Some fond memories of beat reporting came back last week when the North Block was in the news for what it is doing to news — or rather news gatherers. The bar on entry of journalists into the corridors of the Finance Ministry without prior appointment invited statements from media organisations who called it a gag of sorts. I agree. The point is that the ban breaks a time-honoured rule of permitting access to correspondents accredited to the Press Information Bureau.
The Finance Ministry has always been completely out of bounds for journalists in the “quarantine” period preceding the making of the Union Budget. That is understandable as an extra layer of security is needed on key tax proposals. But a blanket restriction after the budget is out is to say the least, puzzling.
I have covered the Finance Ministry for at least four years in a row during the early years of economic reforms and off and on thereafter. I was wondering what has changed in the nearly three decades since to invite a restriction on correspondents. There are two big changes. One is the arrival of tough BJP approach and its disenchantment with the so-called “Lutyens media”. The other is the rise of TV news channels. I am pretty much certain the ministry restriction would mainly hurt the pink papers, Business Standard, The Economic Times and Financial Express (and I have spent time in all of them), as also ET Now and CNBC TV18.
For some reason the ban reminded me of social media followers being blocked on Twitter or Facebook. Now, consider the fact that a US court of appeals last week actually ruled that President Donald Trump cannot block followers on Twitter on the ground that it violated the country’s constitution and openness. A judge said “the best response to disfavored speech on matters of public concern is more speech, not less.”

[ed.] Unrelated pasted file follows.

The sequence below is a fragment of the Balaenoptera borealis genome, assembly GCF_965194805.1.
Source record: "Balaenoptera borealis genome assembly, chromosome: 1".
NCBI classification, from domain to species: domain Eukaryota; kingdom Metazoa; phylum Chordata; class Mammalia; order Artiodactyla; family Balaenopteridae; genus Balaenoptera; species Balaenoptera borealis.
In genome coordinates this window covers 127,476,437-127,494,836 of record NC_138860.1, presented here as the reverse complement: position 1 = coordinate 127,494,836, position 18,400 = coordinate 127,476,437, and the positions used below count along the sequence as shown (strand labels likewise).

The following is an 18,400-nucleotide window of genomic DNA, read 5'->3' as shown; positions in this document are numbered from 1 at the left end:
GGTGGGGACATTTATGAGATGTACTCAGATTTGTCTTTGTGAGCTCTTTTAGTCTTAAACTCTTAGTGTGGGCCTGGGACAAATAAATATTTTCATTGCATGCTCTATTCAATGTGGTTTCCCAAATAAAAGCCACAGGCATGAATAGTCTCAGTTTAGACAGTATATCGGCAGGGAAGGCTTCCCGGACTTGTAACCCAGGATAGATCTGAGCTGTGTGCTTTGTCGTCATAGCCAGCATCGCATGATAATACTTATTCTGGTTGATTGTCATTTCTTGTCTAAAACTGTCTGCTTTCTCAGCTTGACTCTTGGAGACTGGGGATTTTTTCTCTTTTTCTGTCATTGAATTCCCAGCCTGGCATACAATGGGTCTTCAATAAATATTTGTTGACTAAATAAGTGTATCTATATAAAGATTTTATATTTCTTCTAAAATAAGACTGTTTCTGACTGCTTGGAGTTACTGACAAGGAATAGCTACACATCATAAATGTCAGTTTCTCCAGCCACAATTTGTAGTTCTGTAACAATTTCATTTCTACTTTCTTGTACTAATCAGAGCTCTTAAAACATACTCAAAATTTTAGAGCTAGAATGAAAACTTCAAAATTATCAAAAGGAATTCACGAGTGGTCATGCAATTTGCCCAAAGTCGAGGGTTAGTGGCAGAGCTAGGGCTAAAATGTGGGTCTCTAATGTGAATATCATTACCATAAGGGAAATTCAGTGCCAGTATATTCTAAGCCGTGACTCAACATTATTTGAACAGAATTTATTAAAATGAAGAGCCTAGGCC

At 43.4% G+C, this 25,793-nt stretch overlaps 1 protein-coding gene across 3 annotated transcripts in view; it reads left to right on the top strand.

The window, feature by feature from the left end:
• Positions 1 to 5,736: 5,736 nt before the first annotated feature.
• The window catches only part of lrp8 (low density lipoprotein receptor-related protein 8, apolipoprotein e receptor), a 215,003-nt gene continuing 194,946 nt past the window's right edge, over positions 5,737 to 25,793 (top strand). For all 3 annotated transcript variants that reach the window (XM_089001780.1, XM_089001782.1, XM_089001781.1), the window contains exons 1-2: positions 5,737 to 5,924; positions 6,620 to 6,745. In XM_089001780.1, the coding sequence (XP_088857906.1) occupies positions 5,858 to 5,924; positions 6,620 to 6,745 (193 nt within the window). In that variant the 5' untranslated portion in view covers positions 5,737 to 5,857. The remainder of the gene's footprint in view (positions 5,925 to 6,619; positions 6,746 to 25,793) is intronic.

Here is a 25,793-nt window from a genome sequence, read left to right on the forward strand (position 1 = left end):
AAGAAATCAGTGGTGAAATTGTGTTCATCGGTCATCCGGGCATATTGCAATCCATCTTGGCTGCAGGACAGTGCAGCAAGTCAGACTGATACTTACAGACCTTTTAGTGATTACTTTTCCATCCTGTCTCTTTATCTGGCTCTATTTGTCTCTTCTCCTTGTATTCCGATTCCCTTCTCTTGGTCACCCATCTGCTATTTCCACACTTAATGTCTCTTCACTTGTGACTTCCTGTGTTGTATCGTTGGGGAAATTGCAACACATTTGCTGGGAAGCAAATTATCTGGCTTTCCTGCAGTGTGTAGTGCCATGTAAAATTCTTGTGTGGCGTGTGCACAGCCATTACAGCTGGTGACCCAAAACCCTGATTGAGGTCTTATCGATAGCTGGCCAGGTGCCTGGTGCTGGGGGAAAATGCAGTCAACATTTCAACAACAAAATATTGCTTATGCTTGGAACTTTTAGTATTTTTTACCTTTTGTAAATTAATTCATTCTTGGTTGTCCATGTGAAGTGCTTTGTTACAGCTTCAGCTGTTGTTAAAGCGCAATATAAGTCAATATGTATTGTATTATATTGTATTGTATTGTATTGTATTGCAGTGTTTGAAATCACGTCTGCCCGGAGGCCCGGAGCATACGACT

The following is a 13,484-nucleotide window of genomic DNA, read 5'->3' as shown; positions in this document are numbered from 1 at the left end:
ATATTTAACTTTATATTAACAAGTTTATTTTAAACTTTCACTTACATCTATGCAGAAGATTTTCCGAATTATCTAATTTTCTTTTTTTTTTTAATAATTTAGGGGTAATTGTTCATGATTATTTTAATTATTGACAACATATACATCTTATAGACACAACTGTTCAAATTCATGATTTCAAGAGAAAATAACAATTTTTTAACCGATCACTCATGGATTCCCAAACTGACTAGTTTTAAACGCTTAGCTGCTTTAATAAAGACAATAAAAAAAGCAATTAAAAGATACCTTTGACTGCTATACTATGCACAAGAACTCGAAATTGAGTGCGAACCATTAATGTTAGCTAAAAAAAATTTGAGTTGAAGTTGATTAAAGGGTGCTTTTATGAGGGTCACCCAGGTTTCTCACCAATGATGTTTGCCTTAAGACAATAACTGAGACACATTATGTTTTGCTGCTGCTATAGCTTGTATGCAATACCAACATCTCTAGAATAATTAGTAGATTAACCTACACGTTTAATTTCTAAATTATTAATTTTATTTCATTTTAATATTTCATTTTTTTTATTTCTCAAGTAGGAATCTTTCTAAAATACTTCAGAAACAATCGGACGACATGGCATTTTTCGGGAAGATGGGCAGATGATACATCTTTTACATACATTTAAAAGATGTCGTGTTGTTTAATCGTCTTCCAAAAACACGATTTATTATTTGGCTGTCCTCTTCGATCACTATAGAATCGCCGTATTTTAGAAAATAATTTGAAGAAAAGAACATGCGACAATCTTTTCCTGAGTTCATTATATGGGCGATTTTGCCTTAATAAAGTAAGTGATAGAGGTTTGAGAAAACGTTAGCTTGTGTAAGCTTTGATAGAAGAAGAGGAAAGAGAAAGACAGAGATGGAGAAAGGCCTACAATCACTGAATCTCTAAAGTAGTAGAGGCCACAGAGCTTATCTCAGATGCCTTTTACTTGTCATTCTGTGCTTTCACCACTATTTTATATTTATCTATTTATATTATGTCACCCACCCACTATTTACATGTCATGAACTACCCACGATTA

That should hold out a hint for the Government of India.
Perhaps it is not discreet for reporters with camera crews stalking the corridors of the North Block. Economic reportage is more often not about soundbites, but about deeper knowledge that beat journalists can get from closed door chats. What easy access to a ministry’s corridors to a correspondent enables is that they can get a few minutes here or there without an appointment or bump into officials to build relationships. Maybe the government does not like the good vibes that bureaucrats and journalists build with each other.
Only joint secretaries and above are permitted officially by the government to speak with the media anyway. These are busy people. Most of them help the media (or used to) by granting a few minutes at the end of a busy day or sometimes between long meetings. I once took a car ride with N. K. Singh, the chairman of the 15th Finance Commission, when he was the joint secretary in charge of the IMF-World Bank division during the crucial IMF-led reform years. He was understandably too busy to have a formal meeting but I was keen to meet him. Such meetings can be useful for background briefings, quick clarifications, or even understanding some procedural issues — be it a parliament question, a constitutional nuance or an emerging subject matter. Journalists are often underrated for their need and ability to learn about new developments because some issues are such that you have to learn things on the go.
Deeper coverage, especially on economic matters involving everything from bilateral aid to IMF votes, outmoded laws and centre-state relations are not matters that you can easily get from Wikipedia, online sources or structured courses. Remember, journalists are in a competition to excel, have deadlines to meet and need to be accurate as well as articulate to the extent possible.
I do believe finance minister Nirmala Sitharaman’s decision needs to be reviewed. As it is journalism is slipping on standards and context. Restrictions of the kind she has imposed would only make journalists rely on less reliable sources.
Journalists don’t stop doing stories because of restrictions. They just do their best somehow. Improved, increased access to officials helps them tell stories better. If officials are not accessible or do not offer comments, careless whispers may become louder voices.
Corridor walks also result in asides, tidbits and the occasional gossip on official movements and attitudes. But I think these bits are an integral part of democracy. If anything, they can indirectly inform senior leaders and officials of what is happening under their nose and improve the quality of administration. Accepting all that requires an open mindset and a sense of humour. Right now, those seem out of fashion.
P.S. I wonder what the Finance Ministry rules are for lobbyists and liaison officials of corporate houses who regularly visit the North Block. In the good old days, we used to joke that these guys managed to enter without accreditation cards somehow and even get better access. There is so much gossip there that it merits a novel.